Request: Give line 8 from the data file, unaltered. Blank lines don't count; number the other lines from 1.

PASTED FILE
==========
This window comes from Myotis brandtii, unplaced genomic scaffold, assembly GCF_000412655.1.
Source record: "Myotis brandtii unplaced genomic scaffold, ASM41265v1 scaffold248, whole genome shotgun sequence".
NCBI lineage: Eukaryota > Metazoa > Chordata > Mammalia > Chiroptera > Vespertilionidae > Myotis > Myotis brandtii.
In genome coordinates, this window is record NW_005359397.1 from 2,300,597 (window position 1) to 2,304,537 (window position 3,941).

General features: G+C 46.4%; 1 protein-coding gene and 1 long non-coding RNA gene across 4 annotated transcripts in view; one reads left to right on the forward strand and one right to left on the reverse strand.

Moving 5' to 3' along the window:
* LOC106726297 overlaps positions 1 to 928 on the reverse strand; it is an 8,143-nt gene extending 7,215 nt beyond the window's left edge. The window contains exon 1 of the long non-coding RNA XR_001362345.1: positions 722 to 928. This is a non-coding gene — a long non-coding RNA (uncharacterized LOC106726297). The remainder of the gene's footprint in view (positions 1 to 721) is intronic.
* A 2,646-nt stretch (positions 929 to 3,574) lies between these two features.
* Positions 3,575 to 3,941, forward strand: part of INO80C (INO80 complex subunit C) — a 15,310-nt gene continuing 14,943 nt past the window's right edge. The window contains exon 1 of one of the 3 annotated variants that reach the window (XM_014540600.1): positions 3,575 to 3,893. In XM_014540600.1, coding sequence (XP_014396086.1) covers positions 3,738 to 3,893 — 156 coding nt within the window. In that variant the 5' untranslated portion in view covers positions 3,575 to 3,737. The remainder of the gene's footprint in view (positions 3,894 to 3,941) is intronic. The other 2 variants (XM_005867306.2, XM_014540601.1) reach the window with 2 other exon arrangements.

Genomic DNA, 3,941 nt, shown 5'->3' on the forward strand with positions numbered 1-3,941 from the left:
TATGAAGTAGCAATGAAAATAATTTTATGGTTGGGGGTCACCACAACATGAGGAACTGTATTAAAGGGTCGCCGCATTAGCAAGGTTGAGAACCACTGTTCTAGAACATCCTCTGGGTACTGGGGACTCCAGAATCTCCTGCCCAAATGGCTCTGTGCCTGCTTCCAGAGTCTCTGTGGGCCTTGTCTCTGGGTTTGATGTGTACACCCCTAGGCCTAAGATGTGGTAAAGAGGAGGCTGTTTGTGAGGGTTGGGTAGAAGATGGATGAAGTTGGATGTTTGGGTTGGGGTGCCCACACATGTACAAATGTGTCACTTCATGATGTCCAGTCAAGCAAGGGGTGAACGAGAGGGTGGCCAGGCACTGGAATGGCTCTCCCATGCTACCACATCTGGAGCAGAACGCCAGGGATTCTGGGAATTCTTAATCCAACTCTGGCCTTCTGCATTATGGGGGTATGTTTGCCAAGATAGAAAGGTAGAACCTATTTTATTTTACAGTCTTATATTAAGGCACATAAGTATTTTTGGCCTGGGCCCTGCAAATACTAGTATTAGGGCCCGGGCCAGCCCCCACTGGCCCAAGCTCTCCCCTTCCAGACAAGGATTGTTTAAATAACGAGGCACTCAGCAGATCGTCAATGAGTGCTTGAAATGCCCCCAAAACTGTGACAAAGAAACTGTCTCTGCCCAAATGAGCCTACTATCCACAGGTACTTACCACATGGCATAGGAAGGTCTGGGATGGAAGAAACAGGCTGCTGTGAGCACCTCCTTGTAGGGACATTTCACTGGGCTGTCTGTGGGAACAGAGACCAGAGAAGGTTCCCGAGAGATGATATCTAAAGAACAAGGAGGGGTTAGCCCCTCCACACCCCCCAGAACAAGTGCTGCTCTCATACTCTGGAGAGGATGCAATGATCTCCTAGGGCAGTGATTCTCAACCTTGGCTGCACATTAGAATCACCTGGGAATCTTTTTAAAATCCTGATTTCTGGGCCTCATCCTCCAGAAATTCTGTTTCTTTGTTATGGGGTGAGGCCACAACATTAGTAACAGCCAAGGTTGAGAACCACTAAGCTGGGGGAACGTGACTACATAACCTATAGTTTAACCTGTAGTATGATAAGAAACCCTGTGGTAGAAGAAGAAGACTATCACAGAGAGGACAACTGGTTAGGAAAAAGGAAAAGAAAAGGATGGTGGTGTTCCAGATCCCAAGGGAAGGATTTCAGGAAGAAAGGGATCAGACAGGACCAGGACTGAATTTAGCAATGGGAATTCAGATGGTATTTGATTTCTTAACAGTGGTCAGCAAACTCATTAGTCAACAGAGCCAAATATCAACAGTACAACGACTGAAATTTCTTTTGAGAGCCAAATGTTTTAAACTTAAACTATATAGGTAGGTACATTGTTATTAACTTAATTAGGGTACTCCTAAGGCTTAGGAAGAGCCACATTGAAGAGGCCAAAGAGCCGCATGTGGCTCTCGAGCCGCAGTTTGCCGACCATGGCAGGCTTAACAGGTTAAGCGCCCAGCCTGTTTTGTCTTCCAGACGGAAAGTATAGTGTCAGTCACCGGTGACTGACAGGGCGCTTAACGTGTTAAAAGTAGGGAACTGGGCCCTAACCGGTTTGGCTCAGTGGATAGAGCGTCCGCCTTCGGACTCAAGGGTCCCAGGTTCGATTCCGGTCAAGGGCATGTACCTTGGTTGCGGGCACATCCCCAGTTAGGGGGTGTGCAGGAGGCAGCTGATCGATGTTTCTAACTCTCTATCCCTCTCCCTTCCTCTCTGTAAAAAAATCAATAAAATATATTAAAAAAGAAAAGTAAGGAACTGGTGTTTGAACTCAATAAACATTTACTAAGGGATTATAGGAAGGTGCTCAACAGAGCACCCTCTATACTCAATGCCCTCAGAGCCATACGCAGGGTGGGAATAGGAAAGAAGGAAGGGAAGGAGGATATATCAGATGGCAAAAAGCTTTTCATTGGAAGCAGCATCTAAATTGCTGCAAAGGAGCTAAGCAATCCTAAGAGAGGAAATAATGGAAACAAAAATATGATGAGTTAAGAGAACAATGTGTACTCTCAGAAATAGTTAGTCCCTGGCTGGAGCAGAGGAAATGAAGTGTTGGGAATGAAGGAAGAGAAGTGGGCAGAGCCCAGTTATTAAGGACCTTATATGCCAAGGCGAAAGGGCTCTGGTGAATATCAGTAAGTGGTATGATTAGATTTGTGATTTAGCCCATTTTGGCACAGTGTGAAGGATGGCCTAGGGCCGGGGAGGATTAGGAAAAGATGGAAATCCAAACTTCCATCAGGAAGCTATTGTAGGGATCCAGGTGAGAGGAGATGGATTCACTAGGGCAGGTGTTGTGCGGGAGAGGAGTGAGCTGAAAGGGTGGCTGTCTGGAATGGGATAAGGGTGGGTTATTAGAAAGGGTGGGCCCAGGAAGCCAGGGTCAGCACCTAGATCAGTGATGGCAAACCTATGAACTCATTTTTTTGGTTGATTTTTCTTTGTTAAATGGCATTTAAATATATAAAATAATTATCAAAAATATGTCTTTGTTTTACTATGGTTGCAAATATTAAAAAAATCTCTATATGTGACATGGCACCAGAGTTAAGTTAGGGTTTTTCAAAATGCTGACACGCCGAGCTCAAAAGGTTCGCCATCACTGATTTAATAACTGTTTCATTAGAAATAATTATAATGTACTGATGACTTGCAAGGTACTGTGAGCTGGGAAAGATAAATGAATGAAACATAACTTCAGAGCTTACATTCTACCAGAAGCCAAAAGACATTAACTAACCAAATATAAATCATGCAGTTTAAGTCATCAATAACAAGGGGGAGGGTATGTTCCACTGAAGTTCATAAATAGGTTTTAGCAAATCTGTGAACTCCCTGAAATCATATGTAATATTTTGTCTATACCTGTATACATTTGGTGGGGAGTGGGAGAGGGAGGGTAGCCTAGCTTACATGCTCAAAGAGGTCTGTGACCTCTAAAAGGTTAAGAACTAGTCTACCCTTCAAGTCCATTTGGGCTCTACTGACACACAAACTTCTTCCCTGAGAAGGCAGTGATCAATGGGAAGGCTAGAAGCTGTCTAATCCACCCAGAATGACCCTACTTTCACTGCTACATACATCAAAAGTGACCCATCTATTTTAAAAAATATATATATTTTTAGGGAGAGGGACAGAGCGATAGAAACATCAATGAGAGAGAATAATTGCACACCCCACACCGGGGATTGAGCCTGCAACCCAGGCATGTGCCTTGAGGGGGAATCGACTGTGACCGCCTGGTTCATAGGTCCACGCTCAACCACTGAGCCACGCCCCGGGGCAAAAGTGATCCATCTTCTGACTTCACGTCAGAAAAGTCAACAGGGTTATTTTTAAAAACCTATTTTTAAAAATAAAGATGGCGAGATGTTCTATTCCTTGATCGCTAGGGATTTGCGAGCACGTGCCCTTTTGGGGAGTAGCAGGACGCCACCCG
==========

* A 2,646-nt stretch (positions 929 to 3,574) lies between these two features.